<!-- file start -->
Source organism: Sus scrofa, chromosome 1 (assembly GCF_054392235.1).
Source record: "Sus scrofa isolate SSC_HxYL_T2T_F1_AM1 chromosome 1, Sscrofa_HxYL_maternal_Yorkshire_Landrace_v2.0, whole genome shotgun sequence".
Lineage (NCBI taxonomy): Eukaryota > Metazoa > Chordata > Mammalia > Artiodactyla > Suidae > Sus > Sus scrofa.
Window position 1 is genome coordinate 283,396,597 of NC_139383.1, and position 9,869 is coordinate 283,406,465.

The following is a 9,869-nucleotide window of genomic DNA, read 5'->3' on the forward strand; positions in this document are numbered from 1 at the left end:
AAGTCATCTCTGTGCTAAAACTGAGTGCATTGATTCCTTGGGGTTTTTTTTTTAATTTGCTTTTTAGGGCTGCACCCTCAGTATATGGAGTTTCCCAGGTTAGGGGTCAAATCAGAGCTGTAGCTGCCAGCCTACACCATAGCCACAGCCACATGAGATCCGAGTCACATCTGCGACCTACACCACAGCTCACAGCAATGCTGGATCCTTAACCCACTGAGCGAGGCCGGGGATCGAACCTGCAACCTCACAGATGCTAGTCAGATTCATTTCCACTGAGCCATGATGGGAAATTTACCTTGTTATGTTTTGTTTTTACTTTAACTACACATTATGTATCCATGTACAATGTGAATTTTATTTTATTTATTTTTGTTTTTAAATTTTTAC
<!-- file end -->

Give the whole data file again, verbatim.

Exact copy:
Source organism: Sus scrofa, chromosome 1 (assembly GCF_054392235.1).
Source record: "Sus scrofa isolate SSC_HxYL_T2T_F1_AM1 chromosome 1, Sscrofa_HxYL_maternal_Yorkshire_Landrace_v2.0, whole genome shotgun sequence".
Lineage (NCBI taxonomy): Eukaryota > Metazoa > Chordata > Mammalia > Artiodactyla > Suidae > Sus > Sus scrofa.
Window position 1 is genome coordinate 283,396,597 of NC_139383.1, and position 9,869 is coordinate 283,406,465.

The following is a 9,869-nucleotide window of genomic DNA, read 5'->3' on the forward strand; positions in this document are numbered from 1 at the left end:
AAGTCATCTCTGTGCTAAAACTGAGTGCATTGATTCCTTGGGGTTTTTTTTTTAATTTGCTTTTTAGGGCTGCACCCTCAGTATATGGAGTTTCCCAGGTTAGGGGTCAAATCAGAGCTGTAGCTGCCAGCCTACACCATAGCCACAGCCACATGAGATCCGAGTCACATCTGCGACCTACACCACAGCTCACAGCAATGCTGGATCCTTAACCCACTGAGCGAGGCCGGGGATCGAACCTGCAACCTCACAGATGCTAGTCAGATTCATTTCCACTGAGCCATGATGGGAAATTTACCTTGTTATGTTTTGTTTTTACTTTAACTACACATTATGTATCCATGTACAATGTGAATTTTATTTTATTTATTTTTGTTTTTAAATTTTTAC